I’d definitely recommend these courses to anybody who likes to spend time in the mountains. They’re extremely well thought out, professional, good accompanying material etc. At the end of the course you’ll feel a lot more confident about what you’d do if something went wrong.

We stayed two nights in Lough Dan House, not far from Laragh, well up in the wild mountains between Scarr and Lough Dan (O 147 032). Sean and Theresa we great hosts and we spent hours chatting with them on Friday night in front of a roaring fire over a bottle of wine. The room was really top notch – newly decorated, big, bright, airy and cheerful – with an en-suite. Plenty of choice for breakfast, with everything from porridge to “full irish” to kippers on the menu. I reckon we’ll be back there as we start heading to Wicklow more often.

Marathon Recovery

It’s been a while since I’ve written anything here, but I thought I’d write down a few thoughts on what it was like getting back to full fitness after the Dublin Marathon last October. Maybe it might be of help to some first-timer in the future. Or maybe it might just serve as a reminder to myself what I’m getting myself in for if I do another one 🙂

  • Immediately after the marathon, I had a big bowl of pasta, plenty of fluids, got home, wrapped myself up in a duvet and fell asleep on the couch. Probably not the best idea, in terms of aiding recovery, but I didn’t feel like doing much else at the time.
  • That night, and the next day, my legs and hips were in a right auld state. Getting up and down the stairs was an ordeal, but less so if I went down backwards.
  • Suprisingly enough, the soreness and stiffness healed quite rapidly. A couple of days later, I was pretty happy going for a half-hour walk, apart for the odd wince from the pains in my hips.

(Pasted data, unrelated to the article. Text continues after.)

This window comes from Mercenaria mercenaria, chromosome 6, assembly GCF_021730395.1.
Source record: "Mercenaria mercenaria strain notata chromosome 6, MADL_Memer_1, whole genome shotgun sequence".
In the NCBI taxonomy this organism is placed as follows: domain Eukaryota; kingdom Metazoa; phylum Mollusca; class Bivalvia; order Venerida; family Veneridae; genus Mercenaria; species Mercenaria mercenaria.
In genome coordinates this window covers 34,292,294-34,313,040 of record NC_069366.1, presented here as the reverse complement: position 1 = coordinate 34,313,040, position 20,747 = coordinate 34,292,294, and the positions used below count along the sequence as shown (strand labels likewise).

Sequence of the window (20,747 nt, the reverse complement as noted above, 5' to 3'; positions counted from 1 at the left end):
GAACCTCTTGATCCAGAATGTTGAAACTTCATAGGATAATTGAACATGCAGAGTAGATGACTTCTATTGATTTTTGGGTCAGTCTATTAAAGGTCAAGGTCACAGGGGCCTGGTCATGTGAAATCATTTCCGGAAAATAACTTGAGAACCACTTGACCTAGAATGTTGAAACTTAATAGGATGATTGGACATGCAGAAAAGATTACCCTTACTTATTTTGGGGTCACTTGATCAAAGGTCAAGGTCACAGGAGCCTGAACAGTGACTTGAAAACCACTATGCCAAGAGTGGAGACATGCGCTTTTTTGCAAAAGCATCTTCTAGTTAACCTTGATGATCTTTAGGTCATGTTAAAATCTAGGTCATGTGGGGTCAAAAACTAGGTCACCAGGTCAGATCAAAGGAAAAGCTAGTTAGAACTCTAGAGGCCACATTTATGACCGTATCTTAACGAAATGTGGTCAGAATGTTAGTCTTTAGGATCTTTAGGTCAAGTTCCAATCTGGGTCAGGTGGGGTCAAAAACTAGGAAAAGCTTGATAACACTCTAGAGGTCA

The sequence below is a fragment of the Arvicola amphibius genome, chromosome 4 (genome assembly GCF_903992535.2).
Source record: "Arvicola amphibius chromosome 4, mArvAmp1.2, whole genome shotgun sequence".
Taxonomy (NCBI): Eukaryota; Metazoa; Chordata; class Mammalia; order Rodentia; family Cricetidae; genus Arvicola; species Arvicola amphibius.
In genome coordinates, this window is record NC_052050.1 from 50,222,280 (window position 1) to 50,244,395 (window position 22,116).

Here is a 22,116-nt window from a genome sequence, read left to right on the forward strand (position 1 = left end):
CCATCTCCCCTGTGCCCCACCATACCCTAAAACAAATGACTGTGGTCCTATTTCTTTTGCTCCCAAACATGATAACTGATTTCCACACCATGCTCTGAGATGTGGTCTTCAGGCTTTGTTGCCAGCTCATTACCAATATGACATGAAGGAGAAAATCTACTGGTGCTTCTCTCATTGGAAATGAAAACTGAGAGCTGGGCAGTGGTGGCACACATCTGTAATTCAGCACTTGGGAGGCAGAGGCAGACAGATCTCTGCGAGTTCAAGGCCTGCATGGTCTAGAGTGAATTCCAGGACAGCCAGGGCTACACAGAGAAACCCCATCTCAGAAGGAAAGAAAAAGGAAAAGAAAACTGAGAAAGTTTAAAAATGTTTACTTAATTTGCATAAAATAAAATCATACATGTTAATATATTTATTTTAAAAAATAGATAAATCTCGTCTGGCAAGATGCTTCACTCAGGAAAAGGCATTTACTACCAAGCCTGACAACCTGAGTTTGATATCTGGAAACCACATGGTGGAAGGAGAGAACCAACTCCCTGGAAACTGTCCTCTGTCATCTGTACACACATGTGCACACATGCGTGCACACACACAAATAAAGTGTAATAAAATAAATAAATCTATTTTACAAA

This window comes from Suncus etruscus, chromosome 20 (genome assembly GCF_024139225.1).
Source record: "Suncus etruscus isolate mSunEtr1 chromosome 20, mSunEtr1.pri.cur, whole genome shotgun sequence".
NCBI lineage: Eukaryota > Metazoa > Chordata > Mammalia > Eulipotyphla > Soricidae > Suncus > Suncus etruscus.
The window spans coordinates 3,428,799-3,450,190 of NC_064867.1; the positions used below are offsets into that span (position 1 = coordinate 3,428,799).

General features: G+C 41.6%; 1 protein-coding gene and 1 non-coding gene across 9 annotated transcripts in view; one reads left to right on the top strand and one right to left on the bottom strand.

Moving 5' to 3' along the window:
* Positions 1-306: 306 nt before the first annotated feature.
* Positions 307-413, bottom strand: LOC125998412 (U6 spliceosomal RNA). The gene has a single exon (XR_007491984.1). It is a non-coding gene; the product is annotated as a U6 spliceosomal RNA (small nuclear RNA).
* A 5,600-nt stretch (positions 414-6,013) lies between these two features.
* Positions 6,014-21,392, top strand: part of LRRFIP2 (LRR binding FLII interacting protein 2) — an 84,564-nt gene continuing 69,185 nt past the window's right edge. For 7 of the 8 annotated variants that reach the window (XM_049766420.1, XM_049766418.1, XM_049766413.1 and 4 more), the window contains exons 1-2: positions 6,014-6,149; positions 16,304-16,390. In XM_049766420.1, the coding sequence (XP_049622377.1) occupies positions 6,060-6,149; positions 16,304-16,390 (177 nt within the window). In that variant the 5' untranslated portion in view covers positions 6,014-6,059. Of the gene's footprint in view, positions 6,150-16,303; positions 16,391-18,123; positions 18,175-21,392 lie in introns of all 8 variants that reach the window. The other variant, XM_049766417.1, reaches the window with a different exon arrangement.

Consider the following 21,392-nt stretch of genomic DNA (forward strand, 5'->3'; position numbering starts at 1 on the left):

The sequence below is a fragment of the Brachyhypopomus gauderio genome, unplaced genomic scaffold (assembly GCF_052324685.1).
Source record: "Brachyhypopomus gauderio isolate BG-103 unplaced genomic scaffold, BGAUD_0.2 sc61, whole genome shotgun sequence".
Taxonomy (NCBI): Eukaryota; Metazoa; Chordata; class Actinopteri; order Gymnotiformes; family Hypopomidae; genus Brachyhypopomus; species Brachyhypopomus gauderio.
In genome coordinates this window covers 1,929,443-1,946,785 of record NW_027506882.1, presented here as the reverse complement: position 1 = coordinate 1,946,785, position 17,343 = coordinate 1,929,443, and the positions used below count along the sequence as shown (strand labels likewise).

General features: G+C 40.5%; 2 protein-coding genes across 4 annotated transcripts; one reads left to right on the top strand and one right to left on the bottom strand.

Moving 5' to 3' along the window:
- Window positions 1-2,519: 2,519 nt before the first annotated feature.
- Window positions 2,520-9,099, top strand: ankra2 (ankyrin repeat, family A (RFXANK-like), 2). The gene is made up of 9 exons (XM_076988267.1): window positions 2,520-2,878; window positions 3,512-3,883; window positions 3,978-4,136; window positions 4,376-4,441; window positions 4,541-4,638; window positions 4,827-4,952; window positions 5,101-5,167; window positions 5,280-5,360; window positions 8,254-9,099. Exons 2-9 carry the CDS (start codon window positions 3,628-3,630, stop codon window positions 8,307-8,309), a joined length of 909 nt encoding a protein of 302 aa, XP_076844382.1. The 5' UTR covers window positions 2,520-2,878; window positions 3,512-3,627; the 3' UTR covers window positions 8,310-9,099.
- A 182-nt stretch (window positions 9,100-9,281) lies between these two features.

• Everything I had read before the race had said it would take three, four or even five weeks to fully recover.
  • Once the aches and pains started subsiding, I was sure I’d be 100% again after another week. That wasn’t to be, and the lingering problems were fairly subtle.
  • After about ten days or so, I went to the gym for the first time feeling great and started lashing into a weights session. Only ten minutes into it, though, and my energy had completely disappeared. That was to be a theme over the next few weeks … a complete lack of energy reserves.
  • It probably took five weeks before I did my first really solid hour of cardio work in the gym.
  • I tried my first run a couple of weeks after the race and went out with very low expectations. I even cycled to the seafront, rather than starting from the house. The first few hundred metres were complete agony with the bones in my feet screaming “no!” at me, and then after only a couple of km shin splints set in and I just gave up and strolled back to my bike.
  • A good four weeks after the marathon, I went to donate blood and was turned away for being a bit anemic, which never happened before. After that, I started taking some good multi-vitamins and that seemed to help sort me out.

Enough moaning. It wasn’t all that bad, really, but interesting to see just how much time it took.

Next time? I think I’d take the recovery aspect a bit more seriously, do research beforehand on and come up with a plan for immediately after, and for the weeks after. I’d imagine the slow recovery was largely down to me being totally naive about it and refusing to really put any effort into helping the process along.